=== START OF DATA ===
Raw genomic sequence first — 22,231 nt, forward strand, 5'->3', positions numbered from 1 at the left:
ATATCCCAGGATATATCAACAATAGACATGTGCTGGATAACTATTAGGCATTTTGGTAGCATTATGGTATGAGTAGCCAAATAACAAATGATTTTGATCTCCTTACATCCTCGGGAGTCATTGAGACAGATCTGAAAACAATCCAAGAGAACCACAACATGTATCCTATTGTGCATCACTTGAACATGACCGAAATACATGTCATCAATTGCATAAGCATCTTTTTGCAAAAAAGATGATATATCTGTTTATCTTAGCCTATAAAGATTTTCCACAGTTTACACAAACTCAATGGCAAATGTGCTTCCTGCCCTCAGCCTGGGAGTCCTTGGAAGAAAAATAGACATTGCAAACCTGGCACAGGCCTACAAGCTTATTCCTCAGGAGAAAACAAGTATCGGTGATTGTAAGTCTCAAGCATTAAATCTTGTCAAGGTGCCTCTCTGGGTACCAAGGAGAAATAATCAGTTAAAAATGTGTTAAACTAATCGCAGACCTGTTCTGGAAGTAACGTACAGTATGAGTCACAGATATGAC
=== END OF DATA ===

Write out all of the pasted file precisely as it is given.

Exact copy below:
Raw genomic sequence first — 22,231 nt, forward strand, 5'->3', positions numbered from 1 at the left:
ATATCCCAGGATATATCAACAATAGACATGTGCTGGATAACTATTAGGCATTTTGGTAGCATTATGGTATGAGTAGCCAAATAACAAATGATTTTGATCTCCTTACATCCTCGGGAGTCATTGAGACAGATCTGAAAACAATCCAAGAGAACCACAACATGTATCCTATTGTGCATCACTTGAACATGACCGAAATACATGTCATCAATTGCATAAGCATCTTTTTGCAAAAAAGATGATATATCTGTTTATCTTAGCCTATAAAGATTTTCCACAGTTTACACAAACTCAATGGCAAATGTGCTTCCTGCCCTCAGCCTGGGAGTCCTTGGAAGAAAAATAGACATTGCAAACCTGGCACAGGCCTACAAGCTTATTCCTCAGGAGAAAACAAGTATCGGTGATTGTAAGTCTCAAGCATTAAATCTTGTCAAGGTGCCTCTCTGGGTACCAAGGAGAAATAATCAGTTAAAAATGTGTTAAACTAATCGCAGACCTGTTCTGGAAGTAACGTACAGTATGAGTCACAGATATGAC